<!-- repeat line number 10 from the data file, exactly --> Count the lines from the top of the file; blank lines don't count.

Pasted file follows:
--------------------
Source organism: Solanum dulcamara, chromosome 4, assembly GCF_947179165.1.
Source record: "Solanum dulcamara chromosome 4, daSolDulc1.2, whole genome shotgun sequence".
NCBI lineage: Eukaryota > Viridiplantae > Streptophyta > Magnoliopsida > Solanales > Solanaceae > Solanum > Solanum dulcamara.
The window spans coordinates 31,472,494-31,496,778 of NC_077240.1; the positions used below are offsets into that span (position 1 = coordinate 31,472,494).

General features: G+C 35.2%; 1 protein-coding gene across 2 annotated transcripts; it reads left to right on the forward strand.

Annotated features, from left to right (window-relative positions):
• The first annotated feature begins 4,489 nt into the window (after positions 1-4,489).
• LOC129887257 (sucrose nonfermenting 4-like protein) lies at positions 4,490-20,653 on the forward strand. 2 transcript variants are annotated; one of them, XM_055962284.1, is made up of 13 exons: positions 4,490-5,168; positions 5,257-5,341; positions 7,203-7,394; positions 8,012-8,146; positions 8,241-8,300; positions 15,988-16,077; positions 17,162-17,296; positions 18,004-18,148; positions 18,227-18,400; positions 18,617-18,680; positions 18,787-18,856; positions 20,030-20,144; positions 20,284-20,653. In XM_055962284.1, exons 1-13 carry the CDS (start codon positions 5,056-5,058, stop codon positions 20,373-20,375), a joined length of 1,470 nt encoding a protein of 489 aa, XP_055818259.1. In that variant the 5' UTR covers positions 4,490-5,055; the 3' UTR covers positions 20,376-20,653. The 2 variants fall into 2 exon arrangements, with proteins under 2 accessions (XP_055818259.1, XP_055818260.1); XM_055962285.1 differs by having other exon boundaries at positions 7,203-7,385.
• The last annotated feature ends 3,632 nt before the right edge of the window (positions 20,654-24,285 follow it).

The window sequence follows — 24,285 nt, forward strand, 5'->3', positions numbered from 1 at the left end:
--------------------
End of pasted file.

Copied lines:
The window sequence follows — 24,285 nt, forward strand, 5'->3', positions numbered from 1 at the left end: